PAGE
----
Although many of us had hoped we would have seen the back of the COVID-19 pandemic by 2022, we enter the New Year with a fourth wave of infection still underway, writes Pieter Bensch, Executive Vice-President, Africa, Middle East, Asia and Australia at Sage.

Even when the rate of infection subsides, the business landscape is sure to remain volatile for the foreseeable future. Evolving customer expectations, innovative technologies and economic uncertainty mean constant change is a fact of life.

Here are five proactive steps businesses can consider to grow and thrive in 2022:

  1. Move out of firefighting mode

Many businesses have spent the past two years on the back foot, reacting to the course of the pandemic and the state of the local economy. Leaders have taken a more proactive and strategic approach, understanding they can grow even in difficult conditions, as long as they have propositions customers want or need.

During these times, when it is hard to set a firm business strategy, scenario planning is an invaluable tool. This is all about considering the diverse ways the year can play out and preparing your business for the different outcomes. You can, for example, plan for low and high growth scenarios based on how COVID waves will shape customer behaviour and spending in the year to come.

  1. Put employees first

Just like your customers and the economy, employees have gone through profound changes over the past two years. Grief, stress, and economic strain are still part of their daily realities; many are still struggling to adapt to hybrid working models. Top talent with scarce skills has reassessed their values, with many looking for quality of life and flexible work as basic expectations.

Sage research shows that 48% of South African companies are focusing more on managing employee engagement to increase productivity, motivation, and morale. Some steps to consider include continuing to support employee needs around mental and physical health, and investigating how hybrid working models are panning out for the team.

  1. Spend more time listening to customers

COVID-19 and digital acceleration are still reshaping customer journeys in ways we don’t yet fully understand. To keep up with evolving customer needs, each company needs to turn listening to customers into a science and an art. Data and analytics are essential for tracking what customers expect and how they are interacting with the business.

In addition, businesses that don’t operate through multiple channels will find themselves at a distinct disadvantage in the years to come. They need to be ready to support customers with better in-store experiences and reliable online options. The trick lies in delivering consistent service at every touchpoint.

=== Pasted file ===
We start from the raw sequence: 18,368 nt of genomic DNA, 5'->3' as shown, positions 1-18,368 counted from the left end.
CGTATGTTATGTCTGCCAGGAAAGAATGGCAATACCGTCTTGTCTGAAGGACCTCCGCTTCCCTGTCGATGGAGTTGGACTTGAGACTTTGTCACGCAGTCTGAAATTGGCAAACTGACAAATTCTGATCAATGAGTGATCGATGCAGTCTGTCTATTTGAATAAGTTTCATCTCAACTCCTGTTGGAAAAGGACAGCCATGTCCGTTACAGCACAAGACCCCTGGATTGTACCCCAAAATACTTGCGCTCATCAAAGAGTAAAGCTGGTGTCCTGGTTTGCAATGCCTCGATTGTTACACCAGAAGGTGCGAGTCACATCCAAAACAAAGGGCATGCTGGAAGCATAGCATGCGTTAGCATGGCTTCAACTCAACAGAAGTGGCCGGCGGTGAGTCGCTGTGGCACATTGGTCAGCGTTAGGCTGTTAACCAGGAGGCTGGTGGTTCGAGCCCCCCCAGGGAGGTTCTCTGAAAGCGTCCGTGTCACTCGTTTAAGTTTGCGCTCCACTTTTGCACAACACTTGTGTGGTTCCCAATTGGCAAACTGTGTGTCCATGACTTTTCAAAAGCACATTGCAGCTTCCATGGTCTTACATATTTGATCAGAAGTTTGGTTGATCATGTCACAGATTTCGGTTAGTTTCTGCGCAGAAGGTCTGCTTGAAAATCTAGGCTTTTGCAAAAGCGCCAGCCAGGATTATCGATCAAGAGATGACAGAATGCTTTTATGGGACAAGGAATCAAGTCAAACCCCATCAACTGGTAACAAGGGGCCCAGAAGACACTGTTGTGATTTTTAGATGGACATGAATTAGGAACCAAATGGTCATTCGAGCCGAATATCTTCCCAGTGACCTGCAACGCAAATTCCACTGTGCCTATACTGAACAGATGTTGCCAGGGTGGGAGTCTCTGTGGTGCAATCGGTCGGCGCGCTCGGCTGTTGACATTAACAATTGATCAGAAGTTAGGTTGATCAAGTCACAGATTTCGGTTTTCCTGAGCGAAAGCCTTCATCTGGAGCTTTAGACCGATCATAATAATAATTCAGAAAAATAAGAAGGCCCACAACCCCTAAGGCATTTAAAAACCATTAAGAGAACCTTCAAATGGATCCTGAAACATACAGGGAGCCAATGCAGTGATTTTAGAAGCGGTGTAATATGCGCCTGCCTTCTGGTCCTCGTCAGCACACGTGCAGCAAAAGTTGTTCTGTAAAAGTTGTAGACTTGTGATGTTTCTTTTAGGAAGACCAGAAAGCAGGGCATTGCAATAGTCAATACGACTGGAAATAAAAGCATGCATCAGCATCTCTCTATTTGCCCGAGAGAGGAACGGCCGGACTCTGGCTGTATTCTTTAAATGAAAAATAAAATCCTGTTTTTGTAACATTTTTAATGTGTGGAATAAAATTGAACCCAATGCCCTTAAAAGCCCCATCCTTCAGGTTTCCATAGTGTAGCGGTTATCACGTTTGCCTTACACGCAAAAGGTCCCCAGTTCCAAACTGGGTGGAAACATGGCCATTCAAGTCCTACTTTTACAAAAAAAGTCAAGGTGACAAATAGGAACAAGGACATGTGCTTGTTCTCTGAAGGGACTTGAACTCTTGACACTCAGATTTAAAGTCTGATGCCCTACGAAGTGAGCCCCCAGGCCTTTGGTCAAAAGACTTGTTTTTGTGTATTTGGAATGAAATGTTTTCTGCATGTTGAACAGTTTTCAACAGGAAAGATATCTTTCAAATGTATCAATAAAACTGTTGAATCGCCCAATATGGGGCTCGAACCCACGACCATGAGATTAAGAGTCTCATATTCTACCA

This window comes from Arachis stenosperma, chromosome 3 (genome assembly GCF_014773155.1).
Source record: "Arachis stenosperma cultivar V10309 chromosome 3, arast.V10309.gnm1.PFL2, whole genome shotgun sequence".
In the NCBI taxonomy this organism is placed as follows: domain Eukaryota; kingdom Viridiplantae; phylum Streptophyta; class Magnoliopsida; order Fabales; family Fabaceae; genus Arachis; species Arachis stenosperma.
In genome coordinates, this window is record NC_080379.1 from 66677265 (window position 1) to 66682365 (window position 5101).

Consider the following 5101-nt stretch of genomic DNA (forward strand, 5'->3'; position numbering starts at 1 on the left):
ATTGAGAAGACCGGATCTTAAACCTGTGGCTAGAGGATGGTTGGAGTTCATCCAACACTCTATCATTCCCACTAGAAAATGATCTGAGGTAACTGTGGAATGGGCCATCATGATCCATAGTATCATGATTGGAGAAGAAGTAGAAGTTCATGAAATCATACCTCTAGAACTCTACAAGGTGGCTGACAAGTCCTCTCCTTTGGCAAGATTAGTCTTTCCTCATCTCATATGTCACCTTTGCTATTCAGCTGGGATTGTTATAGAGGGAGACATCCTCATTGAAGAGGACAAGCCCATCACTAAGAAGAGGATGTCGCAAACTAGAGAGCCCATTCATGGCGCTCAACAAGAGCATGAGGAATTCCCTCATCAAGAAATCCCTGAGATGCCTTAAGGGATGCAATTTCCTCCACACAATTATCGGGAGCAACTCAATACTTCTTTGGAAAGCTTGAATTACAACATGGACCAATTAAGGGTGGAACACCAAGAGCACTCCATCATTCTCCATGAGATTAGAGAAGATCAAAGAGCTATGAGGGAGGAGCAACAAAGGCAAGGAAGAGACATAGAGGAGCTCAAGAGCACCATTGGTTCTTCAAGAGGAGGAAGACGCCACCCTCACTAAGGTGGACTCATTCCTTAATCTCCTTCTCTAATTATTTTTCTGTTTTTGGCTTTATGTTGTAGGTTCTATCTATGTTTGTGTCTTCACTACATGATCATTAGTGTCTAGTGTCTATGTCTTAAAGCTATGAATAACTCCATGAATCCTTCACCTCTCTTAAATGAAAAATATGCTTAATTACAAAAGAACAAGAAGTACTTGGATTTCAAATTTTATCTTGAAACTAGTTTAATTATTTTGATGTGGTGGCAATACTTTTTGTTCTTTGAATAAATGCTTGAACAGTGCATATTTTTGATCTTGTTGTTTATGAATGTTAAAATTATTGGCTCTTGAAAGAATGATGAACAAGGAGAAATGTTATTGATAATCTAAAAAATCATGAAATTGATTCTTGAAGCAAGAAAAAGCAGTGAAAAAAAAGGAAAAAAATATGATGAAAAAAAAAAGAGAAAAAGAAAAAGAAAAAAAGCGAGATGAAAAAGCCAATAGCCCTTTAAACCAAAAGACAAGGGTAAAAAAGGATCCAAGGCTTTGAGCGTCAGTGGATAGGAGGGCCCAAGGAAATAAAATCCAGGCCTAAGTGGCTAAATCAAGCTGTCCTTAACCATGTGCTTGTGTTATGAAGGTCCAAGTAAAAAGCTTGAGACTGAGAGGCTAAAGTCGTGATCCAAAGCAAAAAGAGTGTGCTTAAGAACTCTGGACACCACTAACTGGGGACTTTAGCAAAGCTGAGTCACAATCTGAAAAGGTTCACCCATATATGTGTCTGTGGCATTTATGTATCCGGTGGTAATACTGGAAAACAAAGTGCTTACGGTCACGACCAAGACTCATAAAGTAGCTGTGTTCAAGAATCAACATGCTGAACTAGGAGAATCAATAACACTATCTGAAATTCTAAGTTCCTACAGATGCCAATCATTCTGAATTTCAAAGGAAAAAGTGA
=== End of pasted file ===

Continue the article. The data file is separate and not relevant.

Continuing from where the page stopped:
1. Reconnect with the business’s purpose

Deloitte’s 2022 Global Marketing Trends notes that having a purpose has changed from an aspiration to a strategic priority for businesses – those with a purpose beyond making money tend to outgrow their competitors; these businesses are also more successful in employee and customer engagement. However, many organisations may have lost their sense of purpose in the fight to survive the COVID-19 crisis.

As we enter 2022, this is an opportune time for businesses to assess what their purpose is – why they exist and how they make life better for customers, employees, and the wider community – and whether it remains relevant. From there, the next steps are to embed purpose into the business’s strategy and operations and ensure that each employee understands the business’s purpose.

  1. Consolidate digital transformation efforts

Under lockdown, most businesses hastily put systems in place to enable employees to work from home and to support customers with online sales and support.  Now is the time to build on these foundations to create a digital enterprise that can support the needs of increasingly connected employees and customers.

An immediate step might be to assess data security to ensure it’s fit for purpose in a cloud-first world. In addition, companies that have focused on digital customer interactions should consider whether they can benefit from further automation or a shift to the cloud in back-office functions such as HR and accounting.

Technology will play a critical role in the months to come, reducing administrative burdens for business users and providing real-time insights. Intuitive, cloud-based systems that are accessible from anywhere are becoming essential for businesses in today’s disrupted environment.

Business-as-usual may not return

As the vaccination drive accelerates and we can hopefully focus on growth again, businesses will need to adapt to new customer behaviours and values, new employee needs and expectations, and a vastly altered competitive landscape. Businesses that accept business-as-usual may never return will the best positioned to thrive in this environment.


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